John Giolli
Member: 2007
Posts: 1

Subject: Re:Request for advice/input: question on charts of accounts

Submitted on 12-10-15 8:47 am.
Message:

I think in a medium to large enterprise, it is very important to be standardized on not only the COA but also policies and procedures, close calendars etc so you can get consistent information and consolidation will be easier.  Keep plowing through the pushback.


 


John

 
Paul Malen
Member: 2006
Posts: 14

Subject: Re:Request for advice/input: question on charts of accounts

Submitted on 12-15-15 6:02 pm.
Message:

Steven


Maybe spin it a different way.  As part of their development plan and succession plan, train them or walk them through the difficulties that you are enountering with two different COAs.  Then ask them "how are we going to fix this, or what ways can you suggest that might make this easier?" Guide them with pointed questions to lead them to a common COA. That way it will be their idea to change it and not yours.  Give them credit and move forward.  I have a change management template that can assist with this if you are interested.


 


Regards


Paul Malen


 

 
Ramiro Ortiz
Member: 2012
Posts: 4

Subject: Re:Request for advice/input: question on charts of accounts

Submitted on 12-26-15 6:31 pm.
Message:

You could also quantify the time and effort required to normalize the finanical data for reporting and for conducting variance analysis or other research needed.  I have found that once you have these 2 items then you can compute the cost to your organization and make a better case for change. As with the previous posts, standardizing policies and procedures across the organization enhances controls and provides consistency of your financial data.

 
Tom Meola
Member: 2005
Posts: 1

Subject: Re:Request for advice/input: question on charts of accounts

Submitted on 12-28-15 8:28 am.
Message:

Possibly the answer lies in utilizing XBRL as a conversion tool so that oncde the COA's are mapped you can run combined reports much like the SEC would do if these wre separate reporting companies. Also, another tool is a cube manager such as Hyperion or the like with a new COA taht is mapped from the other systems or COA's. It requires constant updating but once configured easy to maintain and a basis for creationg the single COA eventually in your primary syste,


 


I ran multiple COA's for a maajor national and international credit card company. One running on Oracle and Sap. I used Hyperion and XBRL as the convincing solution. Mlore than happy to consult with you.

 
Rashad Shamim
Member: 2013
Posts: 5

Subject: Re:Request for advice/input: question on charts of accounts

Submitted on 02-08-16 6:10 am.
Message:

Hi Steven


Following on from John Giolli’s comment, I believe it is very important.


 


I really like your approach of going to the owners - starting at the top level, taking a top down approach to this problem will help. This is because it seems to be a change management issue as well as an accounting question. Getting buy-in from the top level can be hugely beneficial with change management.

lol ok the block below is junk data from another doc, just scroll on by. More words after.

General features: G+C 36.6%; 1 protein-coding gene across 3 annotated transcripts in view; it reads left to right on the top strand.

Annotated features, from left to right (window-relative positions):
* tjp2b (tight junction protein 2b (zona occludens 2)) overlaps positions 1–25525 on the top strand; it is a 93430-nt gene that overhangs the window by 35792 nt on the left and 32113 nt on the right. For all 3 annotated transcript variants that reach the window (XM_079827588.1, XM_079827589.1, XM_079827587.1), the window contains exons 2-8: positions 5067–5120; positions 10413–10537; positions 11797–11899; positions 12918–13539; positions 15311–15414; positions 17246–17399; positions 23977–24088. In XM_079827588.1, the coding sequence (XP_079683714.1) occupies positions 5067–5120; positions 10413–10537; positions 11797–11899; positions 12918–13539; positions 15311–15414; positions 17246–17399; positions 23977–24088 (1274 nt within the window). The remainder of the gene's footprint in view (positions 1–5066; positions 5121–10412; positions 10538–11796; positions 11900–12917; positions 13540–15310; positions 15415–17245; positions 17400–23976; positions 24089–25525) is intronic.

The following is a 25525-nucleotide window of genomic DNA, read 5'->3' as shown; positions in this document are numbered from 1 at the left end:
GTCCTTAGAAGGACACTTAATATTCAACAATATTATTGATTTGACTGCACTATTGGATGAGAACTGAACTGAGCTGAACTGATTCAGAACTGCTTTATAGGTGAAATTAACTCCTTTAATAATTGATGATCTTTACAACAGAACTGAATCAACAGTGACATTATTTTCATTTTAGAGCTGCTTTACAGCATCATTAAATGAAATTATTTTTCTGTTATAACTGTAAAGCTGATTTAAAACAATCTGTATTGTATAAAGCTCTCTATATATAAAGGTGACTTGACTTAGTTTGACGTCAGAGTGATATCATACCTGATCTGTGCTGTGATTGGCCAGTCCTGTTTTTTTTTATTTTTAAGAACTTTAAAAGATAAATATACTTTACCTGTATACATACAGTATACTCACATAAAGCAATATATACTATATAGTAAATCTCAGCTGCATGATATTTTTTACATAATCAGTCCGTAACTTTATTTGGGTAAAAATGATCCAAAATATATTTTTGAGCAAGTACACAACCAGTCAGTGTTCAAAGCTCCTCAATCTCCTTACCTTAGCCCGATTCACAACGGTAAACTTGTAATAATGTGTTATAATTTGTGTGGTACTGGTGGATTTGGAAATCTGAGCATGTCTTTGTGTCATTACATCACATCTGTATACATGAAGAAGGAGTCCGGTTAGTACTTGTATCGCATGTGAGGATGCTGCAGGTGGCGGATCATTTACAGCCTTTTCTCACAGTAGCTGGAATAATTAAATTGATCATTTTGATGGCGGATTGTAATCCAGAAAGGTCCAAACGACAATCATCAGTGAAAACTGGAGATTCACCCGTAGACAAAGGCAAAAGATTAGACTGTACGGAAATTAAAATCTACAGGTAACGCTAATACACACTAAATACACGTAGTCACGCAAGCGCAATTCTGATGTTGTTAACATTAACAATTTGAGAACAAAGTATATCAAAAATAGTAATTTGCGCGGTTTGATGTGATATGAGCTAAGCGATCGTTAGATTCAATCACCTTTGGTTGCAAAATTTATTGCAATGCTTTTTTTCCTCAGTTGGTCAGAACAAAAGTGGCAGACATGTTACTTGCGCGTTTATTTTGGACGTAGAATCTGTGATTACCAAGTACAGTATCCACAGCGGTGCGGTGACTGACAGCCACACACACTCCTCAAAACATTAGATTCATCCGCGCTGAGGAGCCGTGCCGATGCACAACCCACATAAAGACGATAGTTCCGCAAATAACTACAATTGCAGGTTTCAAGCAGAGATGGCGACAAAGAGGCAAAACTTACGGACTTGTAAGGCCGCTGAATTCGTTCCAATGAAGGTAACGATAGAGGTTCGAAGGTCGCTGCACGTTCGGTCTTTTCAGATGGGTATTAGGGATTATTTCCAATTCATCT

And I empathise in terms of getting owners to understand the issues. I have been through a similar problem as part of a system implementation. For me the issue was that the owner did not get what a CoA was all about. So I created a slide deck to illustrate the issue. This deck showed the effect of a poorly / well designed CoA on hypothetical businesses.


 


Explaining how a CoA can have an impact - in terms tackling a business problem meant that the language I could use was familiar to the business owner, and was not technical.


 


Here is a link to my slides if you are interested further. I hope they are helpful. I welcome any feedback.


http://rashadshamim42.blogspot.co.uk/

 
Eunie Min
Member: 2014
Posts: 1

Subject: Re:Request for advice/input: question on charts of accounts

Submitted on 02-23-16 4:21 pm.
Message:

Hi Steven.


This is a typical problem when you are brought in to extend the current 'business as usual' enviroment, standards, processes up to a professional level.  What is critical from the start is to convince the owners that current ways of doing things won't help prepare them for growth in the future years.  You are going to have to accept and learn to navigate around the resistence from below (even if you have to govern by fiat), but you are going to have to convince your bosses that what you are doing is best for the company going forward.


If you are spending 80% of the time trying to map and figure out the accuracy of your numbers, there will be very little strategic help you can provide to the owners, which is the reason, I assume, they hired you.


I realize this is easier said than done.  But you must assert authority from the beginning. Volunteer to help the Controllers to transition to one COA by authorizing temp help. In any case, this sounds like a problem that will get worse, if you don't define the new landscape upfront.


Good luck.


Eunie